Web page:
MEXICO CITY (Reuters) - Tropical Storm Lidia formed in the Pacific Ocean some 180 miles (290 kilometers) southeast of the tip of Mexico’s Baja California state, threatening to become a hurricane in coming days, the U.S. National Hurricane Center (NHC) said on Wednesday.
The storm is moving toward the north-northwest at about 7 miles per hour (11.27 kph) and this general motion is expected to continue for the next couple of days, said the NHC.
According to forecasts, that should put the center of Lidia near the southern tip of the Baja California peninsula by late on Thursday.
Maximum sustained winds remained near 40 mph (64 kph)with higher gusts and some strengthening is forecast during the next 48 hours.
“Lidia still has the opportunity to become a hurricane before landfall,” said the NHC.
The storm could produce total rain accumulations of 8 inches to 12 inches (20-30 cm) across Baja California Sur and the western state of Jalisco, with isolated maximum totals of 20 inches (50 cm).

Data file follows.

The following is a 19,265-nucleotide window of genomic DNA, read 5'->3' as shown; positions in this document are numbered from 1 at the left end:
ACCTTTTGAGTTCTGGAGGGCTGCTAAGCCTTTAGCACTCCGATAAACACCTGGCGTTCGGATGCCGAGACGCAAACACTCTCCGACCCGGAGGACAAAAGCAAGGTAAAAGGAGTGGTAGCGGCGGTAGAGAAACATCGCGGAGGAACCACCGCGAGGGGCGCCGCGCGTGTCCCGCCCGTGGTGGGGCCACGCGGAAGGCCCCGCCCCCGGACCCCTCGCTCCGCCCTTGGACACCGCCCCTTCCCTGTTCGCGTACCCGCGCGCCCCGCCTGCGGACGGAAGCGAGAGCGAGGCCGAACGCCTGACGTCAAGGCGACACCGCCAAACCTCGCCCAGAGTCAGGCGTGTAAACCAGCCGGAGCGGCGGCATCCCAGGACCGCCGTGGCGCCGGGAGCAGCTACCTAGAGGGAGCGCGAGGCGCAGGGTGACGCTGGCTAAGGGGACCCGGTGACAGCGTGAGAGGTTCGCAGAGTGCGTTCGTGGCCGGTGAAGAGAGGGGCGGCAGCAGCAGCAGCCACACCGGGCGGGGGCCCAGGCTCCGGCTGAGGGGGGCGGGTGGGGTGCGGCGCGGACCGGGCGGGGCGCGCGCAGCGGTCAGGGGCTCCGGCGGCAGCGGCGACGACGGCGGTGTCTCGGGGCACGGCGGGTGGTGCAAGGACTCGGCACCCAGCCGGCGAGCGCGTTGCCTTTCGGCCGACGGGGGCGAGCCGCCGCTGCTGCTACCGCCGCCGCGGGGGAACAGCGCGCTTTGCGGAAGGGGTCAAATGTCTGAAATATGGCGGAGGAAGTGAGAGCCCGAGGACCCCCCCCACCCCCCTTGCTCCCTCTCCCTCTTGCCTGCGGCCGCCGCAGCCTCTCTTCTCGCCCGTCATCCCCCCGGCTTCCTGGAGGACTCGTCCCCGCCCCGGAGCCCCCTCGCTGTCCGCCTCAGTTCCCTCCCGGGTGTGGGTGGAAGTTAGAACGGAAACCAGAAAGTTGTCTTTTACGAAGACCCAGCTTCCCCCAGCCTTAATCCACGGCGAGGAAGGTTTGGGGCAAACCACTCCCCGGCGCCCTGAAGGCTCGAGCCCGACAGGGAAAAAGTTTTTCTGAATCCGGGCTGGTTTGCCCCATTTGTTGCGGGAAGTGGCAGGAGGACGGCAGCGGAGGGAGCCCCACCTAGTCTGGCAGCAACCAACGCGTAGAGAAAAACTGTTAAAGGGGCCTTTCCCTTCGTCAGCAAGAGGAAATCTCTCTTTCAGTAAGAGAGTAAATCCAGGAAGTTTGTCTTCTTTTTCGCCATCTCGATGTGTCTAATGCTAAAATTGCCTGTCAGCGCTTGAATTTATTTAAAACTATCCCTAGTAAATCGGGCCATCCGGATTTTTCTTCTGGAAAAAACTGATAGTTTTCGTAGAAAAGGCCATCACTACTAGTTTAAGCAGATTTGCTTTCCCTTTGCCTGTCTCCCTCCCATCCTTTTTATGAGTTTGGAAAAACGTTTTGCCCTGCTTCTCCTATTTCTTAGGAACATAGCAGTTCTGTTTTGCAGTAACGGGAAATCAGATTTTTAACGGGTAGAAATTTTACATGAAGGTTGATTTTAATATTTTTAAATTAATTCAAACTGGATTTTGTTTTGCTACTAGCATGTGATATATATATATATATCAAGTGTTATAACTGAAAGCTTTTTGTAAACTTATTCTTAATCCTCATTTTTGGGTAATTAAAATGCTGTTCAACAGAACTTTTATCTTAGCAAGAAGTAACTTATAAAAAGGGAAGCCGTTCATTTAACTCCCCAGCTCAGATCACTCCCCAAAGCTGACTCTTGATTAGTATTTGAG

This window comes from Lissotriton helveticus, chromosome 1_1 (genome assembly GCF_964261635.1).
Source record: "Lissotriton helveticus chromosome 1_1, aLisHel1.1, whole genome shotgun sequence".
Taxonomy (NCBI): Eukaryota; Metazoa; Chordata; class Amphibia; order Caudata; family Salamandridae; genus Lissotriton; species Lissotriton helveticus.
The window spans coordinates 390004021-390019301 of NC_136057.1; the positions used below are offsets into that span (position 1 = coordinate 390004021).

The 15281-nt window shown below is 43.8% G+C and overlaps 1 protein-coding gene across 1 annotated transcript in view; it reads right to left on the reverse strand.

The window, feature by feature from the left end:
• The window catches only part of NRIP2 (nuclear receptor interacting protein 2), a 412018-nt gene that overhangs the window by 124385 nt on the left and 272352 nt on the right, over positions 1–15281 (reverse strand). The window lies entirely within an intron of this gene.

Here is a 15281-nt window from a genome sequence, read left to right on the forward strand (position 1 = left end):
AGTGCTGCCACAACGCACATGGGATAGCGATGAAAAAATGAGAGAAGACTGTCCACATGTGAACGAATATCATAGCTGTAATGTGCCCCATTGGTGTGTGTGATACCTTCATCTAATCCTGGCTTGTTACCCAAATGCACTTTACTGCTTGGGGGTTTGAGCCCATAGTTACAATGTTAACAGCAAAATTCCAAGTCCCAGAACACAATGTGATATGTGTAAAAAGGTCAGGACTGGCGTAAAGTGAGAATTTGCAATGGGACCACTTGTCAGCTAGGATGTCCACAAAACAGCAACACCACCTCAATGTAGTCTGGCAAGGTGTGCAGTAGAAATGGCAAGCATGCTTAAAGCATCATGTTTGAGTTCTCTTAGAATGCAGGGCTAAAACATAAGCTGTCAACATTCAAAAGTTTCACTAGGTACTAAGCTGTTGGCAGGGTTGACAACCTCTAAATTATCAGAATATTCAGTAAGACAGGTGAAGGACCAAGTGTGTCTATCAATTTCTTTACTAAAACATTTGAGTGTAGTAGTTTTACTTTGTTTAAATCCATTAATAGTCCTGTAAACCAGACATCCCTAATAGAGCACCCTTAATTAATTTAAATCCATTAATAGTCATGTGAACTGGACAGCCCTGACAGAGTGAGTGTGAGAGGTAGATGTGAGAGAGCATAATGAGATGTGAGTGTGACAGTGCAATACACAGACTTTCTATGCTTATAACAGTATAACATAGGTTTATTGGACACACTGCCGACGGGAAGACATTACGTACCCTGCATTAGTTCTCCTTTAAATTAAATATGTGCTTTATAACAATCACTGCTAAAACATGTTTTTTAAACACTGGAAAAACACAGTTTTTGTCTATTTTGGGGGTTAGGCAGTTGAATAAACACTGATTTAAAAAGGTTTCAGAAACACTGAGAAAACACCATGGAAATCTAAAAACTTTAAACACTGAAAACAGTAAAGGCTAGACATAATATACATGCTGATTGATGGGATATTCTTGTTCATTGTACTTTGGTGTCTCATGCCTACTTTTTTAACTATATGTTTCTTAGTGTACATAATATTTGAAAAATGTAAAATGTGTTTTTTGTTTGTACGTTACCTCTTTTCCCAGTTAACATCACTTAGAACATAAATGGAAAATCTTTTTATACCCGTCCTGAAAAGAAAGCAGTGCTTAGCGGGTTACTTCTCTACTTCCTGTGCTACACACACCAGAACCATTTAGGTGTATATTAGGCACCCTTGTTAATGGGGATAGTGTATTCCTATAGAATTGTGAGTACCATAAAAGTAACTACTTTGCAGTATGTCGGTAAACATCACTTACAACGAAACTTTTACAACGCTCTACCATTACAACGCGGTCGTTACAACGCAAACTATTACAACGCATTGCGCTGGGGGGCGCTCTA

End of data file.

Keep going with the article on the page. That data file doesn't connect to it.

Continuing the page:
“These rains are expected to cause life-threatening flash floods and mudslides,” said the NHC, adding that a dangerous storm surge is expected to also produce significant coastal flooding.
A tropical storm warning is in effect for Baja California Sur from Puerto Cortes to San Evaristo and mainland Mexico from Bahia Tempehuaya to Huatabampito, as well as a hurricane watch for Baja California Sur from Puerto Cortes to east of La Paz.
Reporting by Anthony Esposito; Editing by Sandra Maler